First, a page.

Today’s taste of Meggie-speak comes from the kitchen—a rare sweet treat in Scotland at the turn of the twentieth century.
bread and jam
When we reach the top of the world, we sit on the grass with our jeely pieces. Clementina throws a few crumbs to a gull, and soon there are four of them waiting for the next. Rabbits dart about among the marigolds.
And if you don’t know what it means to have a jamaica or be plucked like a chuckney, click on the links!
Nine days to go until the release of Elemental, and here’s today’s little taste of Meggie Tulloch’s voice. An easy one!
They had this way about them, those wily women, and I wasn’t their match, not even near to it. How Kitta would laugh and call me plucked like a chuckney.
If you missed yesterday’s have a jamaica, just click here
There are some great language guides around for travellers. I have one called Get By in French: All the French You Need to Get By with Confidence, which has helped me, well, get by (not necessarily with confidence) many times in cafes and shops in France when my high-school vocabulary deserted me. (It didn’t help last November when I fronted up to a police station in Paris to ask suspicious-sounding questions for research, but that’s a story for another day.) I’ve also got two little Lonely Planet guides, Small Talk Western Europe and Small Talk Eastern Europe, and I couldn’t have done without the latter when I had to find vegetarian alternatives in Prague. (Tip: There aren’t many vegetarian alternatives in Prague.)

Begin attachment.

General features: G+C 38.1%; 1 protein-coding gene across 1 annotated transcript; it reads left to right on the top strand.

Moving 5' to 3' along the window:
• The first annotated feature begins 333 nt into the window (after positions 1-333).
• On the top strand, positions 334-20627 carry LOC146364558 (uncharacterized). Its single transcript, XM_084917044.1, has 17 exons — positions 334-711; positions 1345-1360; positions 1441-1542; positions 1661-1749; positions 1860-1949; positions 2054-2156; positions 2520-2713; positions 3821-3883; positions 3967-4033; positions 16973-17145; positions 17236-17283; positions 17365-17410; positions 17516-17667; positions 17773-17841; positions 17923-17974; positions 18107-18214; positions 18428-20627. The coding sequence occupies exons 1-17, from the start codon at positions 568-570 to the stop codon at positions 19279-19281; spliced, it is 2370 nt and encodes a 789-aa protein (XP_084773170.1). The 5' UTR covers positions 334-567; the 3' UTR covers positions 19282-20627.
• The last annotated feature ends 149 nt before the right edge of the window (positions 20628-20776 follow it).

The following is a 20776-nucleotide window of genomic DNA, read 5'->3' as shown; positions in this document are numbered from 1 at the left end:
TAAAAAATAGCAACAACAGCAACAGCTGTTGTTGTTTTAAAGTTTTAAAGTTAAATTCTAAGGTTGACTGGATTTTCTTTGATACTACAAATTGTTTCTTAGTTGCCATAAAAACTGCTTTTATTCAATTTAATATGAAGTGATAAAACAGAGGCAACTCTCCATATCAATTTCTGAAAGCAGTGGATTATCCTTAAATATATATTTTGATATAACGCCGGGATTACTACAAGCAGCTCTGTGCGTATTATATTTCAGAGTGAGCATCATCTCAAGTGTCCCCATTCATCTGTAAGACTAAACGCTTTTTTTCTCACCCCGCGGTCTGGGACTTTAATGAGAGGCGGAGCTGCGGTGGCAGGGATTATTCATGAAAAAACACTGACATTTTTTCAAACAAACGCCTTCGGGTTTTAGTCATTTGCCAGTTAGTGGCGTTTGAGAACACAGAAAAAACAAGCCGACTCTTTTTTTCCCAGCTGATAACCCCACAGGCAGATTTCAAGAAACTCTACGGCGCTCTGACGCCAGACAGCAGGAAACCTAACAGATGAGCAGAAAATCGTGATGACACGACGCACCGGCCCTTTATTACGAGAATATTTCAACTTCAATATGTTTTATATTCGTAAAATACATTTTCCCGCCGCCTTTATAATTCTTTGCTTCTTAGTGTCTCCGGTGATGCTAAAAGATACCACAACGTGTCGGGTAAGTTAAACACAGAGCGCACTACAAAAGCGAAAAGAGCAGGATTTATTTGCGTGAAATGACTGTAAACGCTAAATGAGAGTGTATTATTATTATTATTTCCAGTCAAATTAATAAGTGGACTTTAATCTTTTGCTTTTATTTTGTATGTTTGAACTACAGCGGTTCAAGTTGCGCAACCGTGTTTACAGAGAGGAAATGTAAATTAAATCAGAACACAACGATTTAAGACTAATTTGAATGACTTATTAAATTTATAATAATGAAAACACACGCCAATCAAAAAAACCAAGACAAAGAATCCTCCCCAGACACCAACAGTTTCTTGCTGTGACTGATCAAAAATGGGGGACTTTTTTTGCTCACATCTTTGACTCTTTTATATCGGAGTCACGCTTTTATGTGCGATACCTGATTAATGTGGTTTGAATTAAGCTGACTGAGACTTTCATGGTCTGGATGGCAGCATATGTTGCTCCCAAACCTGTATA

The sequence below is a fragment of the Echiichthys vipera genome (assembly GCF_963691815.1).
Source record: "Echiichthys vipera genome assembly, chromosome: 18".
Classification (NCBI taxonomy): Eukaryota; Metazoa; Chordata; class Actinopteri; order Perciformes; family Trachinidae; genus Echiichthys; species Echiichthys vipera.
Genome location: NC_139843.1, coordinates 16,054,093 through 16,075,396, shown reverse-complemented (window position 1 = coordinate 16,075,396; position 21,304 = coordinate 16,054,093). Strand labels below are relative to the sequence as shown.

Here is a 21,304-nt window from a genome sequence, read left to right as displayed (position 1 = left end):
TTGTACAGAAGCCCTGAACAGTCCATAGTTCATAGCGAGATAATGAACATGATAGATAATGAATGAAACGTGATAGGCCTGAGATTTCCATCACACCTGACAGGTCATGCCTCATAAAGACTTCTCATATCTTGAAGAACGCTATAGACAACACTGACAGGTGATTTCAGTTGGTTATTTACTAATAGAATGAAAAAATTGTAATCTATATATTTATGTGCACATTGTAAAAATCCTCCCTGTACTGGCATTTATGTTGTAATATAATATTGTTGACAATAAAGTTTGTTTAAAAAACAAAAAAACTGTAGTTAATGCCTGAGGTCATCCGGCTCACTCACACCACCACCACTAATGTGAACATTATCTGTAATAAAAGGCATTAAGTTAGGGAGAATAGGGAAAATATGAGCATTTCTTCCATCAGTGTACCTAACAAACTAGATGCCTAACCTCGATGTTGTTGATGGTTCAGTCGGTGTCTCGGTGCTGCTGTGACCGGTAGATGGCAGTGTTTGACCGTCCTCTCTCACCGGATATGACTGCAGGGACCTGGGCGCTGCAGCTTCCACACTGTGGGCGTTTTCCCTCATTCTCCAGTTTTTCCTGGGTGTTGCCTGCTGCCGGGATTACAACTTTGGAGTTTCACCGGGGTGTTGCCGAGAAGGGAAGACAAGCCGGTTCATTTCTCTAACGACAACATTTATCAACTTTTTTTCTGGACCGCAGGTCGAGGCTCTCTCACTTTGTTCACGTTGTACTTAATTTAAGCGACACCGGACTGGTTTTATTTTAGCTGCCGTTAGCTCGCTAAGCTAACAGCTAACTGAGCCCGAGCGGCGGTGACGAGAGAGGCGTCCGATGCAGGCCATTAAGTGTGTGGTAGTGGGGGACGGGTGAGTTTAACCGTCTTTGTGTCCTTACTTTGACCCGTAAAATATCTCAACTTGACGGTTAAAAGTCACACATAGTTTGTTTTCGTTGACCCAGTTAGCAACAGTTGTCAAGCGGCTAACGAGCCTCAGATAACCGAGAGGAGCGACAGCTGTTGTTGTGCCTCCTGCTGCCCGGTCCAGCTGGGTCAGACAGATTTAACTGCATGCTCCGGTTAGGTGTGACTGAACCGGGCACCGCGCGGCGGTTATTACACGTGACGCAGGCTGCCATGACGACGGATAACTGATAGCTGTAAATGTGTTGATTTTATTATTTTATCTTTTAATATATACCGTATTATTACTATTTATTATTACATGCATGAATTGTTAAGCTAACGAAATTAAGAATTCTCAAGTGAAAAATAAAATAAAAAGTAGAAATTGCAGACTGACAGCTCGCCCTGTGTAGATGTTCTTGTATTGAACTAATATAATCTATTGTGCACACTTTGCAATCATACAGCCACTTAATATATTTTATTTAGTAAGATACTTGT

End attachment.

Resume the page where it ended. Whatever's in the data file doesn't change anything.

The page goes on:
But I also have guides that I’ve used for the kind of imaginative travelling writers do—the kind that helped me create the voice of Meggie Tulloch in my forthcoming novel, Elemental, and to keep in my head the words, accents and cadences I heard in the north-east of Scotland and the Shetland Islands.
Elemental will be available on 1 May—10 days and yes, I’m counting! For each of those days I’m going to post a little taste of Meggie’s idiosyncratic vocabulary, with its Scots, Doric and Shetland influences. Here’s the first.
to give (someone) a jamaica; have a jamaica
to shock (someone); have a seizure
He looked grave, and I thought my boldness not to his liking, just as it would be scandalous to Granda Jeemsie and would give Da a jamaica.
Have a great day, and I hope you get by—with confidence. And without anyone giving you a jamaica!